It's Movember. Which got me thinking about how modern my dad is. Even when he's rocking his purple velvet jacket from Camden.
We talk about our mental health
This summer, around a rather large Chinese takeaway, I spoke to my family about how I tried to take my life.
Between me and my dad, plus a few tears, we talked about the pain this event had caused all of us. It was the first time that many family members listened to this story and it was the first time we spoke about it so openly.
Looking back at it like that in just a few sentences it sounds almost nonchalant, easy even - but the power of this moment was not lost on me.
Talking about mental health is not easy, as the Campaign Against Living Miserably points out, this is a particular problem for men.
ONS and Samaritan's statistics show that the age group most at risk from suicide is men between the ages of 45 and 59 and that for those between 20 and 34 suicide is the leading cause of death. With me and my Dad both in these respective ranges, the importance of the conversation we had, really hits home.
Back at that dinner table, my Dad's brave accounts of his mental health over his wise years flowed freely. As I listened, I was empowered to think, if Dad can share his pain - so can I.
The words we spoke that night were incredibly healing.
He's pretty cool about me being gay 🌈
Talking about mental health is pretty modern of course. But it goes further than that. I remember once talking to my Dad before I headed off to one of my first LGBT pride events. With much frustration, I listened as he argued how unnecessary LGBT pride was. As a young activist, I reacted with flamboyant outrage. There was literally glitter flying everywhere.
However, delve into his argument further and that's when you truly understand Dad's modern status.
"You don't need a parade Jamie - people should just be ok with you anyway, they are OK with straight people and they don't have a parade"
With hindsight. DUR. But it wasn't until I was out on the parade that it hit me. YES, everyone should be ok with LGBT people.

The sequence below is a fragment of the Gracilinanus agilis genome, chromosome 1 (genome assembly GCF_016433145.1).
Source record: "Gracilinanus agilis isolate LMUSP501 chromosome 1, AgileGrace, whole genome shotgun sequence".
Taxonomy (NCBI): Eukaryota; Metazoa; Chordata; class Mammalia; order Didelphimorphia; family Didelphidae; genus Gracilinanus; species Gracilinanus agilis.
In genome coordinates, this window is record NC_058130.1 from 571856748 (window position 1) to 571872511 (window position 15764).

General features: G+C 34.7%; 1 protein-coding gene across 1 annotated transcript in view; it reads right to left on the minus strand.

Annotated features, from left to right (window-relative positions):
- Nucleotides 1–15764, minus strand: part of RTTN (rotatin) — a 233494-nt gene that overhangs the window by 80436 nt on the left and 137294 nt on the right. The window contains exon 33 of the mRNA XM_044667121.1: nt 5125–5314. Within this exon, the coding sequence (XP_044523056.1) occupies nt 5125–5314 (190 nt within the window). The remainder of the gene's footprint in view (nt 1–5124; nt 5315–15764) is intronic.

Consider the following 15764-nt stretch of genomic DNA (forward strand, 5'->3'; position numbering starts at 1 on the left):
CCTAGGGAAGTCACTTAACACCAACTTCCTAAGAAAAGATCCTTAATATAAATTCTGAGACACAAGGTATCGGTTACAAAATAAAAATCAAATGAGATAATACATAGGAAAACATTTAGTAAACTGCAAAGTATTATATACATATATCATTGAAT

When I got home, I appreciated how lucky I was to have a Dad way ahead of so many others.
His tash is epic
Dad's growing one for Movember, for the third year in a row.
It's quite the picture.
In a world of GI Joes, and tasty washboard abs blasted across our screens - there is a little bit of pressure to look good all the time.
You're right, I can't wait for him to shave it off. But it's yet more evidence of his modern status in the world.
He doesn't give a toss how unique it looks, it's all about doing something to raise money for mental health awareness and suicide prevention - no matter how tashtastic it is. When an estimated 15% to 43% of males are unhappy with their bodies, being confident with an outrageous Mo is awesome.
So Mo with us, and pop him a couple of quid in support of his tash. Dad's doing it because he wants people to be able to talk about mental health - that's what this is all about.
But if that doesn't do it for you, donate on my behalf, because if he reaches his target he's promised to shave it's current Trucker shape into a Bat Mo
I think that's something WE ALL need to see. #WhyWeMo
HuffPost UK is running a month-long focus around men to highlight the pressures they face around identity and to raise awareness of the epidemic of suicide. To address some of the issues at hand, Building Modern Men presents a snapshot of life for men, the difficulty in expressing emotion, the challenges of speaking out, as well as kick starting conversations around male body image, LGBT identity, male friendship and mental health.
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